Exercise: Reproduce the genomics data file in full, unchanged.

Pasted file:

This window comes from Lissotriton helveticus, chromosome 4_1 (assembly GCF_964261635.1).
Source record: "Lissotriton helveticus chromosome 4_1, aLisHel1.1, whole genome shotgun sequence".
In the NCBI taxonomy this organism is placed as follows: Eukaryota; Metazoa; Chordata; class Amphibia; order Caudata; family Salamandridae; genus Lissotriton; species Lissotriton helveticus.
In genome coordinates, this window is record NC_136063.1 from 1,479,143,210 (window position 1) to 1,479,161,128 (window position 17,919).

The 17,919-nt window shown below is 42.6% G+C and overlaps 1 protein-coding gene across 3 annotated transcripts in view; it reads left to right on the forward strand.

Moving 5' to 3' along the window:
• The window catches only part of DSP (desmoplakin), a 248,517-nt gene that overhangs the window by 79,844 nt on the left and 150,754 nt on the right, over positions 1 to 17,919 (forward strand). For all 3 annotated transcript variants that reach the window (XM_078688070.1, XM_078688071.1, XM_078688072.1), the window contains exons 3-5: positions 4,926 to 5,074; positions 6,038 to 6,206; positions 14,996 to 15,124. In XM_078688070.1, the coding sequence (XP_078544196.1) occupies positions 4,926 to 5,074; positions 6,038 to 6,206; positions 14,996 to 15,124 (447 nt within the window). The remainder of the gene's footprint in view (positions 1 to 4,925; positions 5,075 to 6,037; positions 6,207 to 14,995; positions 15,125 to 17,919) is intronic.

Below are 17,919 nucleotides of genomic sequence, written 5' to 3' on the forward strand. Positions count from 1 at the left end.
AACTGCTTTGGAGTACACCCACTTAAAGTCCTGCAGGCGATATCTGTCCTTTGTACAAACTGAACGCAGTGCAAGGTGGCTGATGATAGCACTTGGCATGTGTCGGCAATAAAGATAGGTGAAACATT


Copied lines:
This window comes from Lissotriton helveticus, chromosome 4_1 (assembly GCF_964261635.1).
Source record: "Lissotriton helveticus chromosome 4_1, aLisHel1.1, whole genome shotgun sequence".
In the NCBI taxonomy this organism is placed as follows: Eukaryota; Metazoa; Chordata; class Amphibia; order Caudata; family Salamandridae; genus Lissotriton; species Lissotriton helveticus.
In genome coordinates, this window is record NC_136063.1 from 1,479,143,210 (window position 1) to 1,479,161,128 (window position 17,919).

The 17,919-nt window shown below is 42.6% G+C and overlaps 1 protein-coding gene across 3 annotated transcripts in view; it reads left to right on the forward strand.

Moving 5' to 3' along the window:
• The window catches only part of DSP (desmoplakin), a 248,517-nt gene that overhangs the window by 79,844 nt on the left and 150,754 nt on the right, over positions 1 to 17,919 (forward strand). For all 3 annotated transcript variants that reach the window (XM_078688070.1, XM_078688071.1, XM_078688072.1), the window contains exons 3-5: positions 4,926 to 5,074; positions 6,038 to 6,206; positions 14,996 to 15,124. In XM_078688070.1, the coding sequence (XP_078544196.1) occupies positions 4,926 to 5,074; positions 6,038 to 6,206; positions 14,996 to 15,124 (447 nt within the window). The remainder of the gene's footprint in view (positions 1 to 4,925; positions 5,075 to 6,037; positions 6,207 to 14,995; positions 15,125 to 17,919) is intronic.

Below are 17,919 nucleotides of genomic sequence, written 5' to 3' on the forward strand. Positions count from 1 at the left end.
AACTGCTTTGGAGTACACCCACTTAAAGTCCTGCAGGCGATATCTGTCCTTTGTACAAACTGAACGCAGTGCAAGGTGGCTGATGATAGCACTTGGCATGTGTCGGCAATAAAGATAGGTGAAACATT